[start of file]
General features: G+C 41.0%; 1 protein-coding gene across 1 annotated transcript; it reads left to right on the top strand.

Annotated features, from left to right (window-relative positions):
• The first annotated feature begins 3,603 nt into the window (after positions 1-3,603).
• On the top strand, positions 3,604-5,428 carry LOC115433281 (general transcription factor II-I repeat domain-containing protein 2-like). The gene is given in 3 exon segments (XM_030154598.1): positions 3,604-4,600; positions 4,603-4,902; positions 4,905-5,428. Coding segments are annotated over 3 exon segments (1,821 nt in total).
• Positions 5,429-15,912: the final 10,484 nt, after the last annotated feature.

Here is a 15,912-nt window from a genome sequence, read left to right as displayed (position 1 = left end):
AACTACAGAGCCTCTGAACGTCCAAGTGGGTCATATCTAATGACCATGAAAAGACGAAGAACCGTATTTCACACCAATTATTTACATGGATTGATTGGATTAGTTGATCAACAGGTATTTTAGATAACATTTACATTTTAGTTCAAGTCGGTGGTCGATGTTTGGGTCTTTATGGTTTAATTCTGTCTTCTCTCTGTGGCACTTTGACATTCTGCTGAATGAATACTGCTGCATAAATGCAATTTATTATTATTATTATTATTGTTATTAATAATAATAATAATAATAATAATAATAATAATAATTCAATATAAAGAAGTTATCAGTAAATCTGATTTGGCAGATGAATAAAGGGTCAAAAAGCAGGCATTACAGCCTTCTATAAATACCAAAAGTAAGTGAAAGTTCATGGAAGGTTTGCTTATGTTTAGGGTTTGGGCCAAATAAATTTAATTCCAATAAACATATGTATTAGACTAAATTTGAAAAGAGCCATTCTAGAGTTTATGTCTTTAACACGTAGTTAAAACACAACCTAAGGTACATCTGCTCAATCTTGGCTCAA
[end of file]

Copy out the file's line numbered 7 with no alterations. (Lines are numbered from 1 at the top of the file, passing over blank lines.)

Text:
AACTACAGAGCCTCTGAACGTCCAAGTGGGTCATATCTAATGACCATGAAAAGACGAAGAACCGTATTTCACACCAATTATTTACATGGATTGATTGGATTAGTTGATCAACAGGTATTTTAGATAACATTTACATTTTAGTTCAAGTCGGTGGTCGATGTTTGGGTCTTTATGGTTTAATTCTGTCTTCTCTCTGTGGCACTTTGACATTCTGCTGAATGAATACTGCTGCATAAATGCAATTTATTATTATTATTATTATTGTTATTAATAATAATAATAATAATAATAATAATAATAATAATTCAATATAAAGAAGTTATCAGTAAATCTGATTTGGCAGATGAATAAAGGGTCAAAAAGCAGGCATTACAGCCTTCTATAAATACCAAAAGTAAGTGAAAGTTCATGGAAGGTTTGCTTATGTTTAGGGTTTGGGCCAAATAAATTTAATTCCAATAAACATATGTATTAGACTAAATTTGAAAAGAGCCATTCTAGAGTTTATGTCTTTAACACGTAGTTAAAACACAACCTAAGGTACATCTGCTCAATCTTGGCTCAA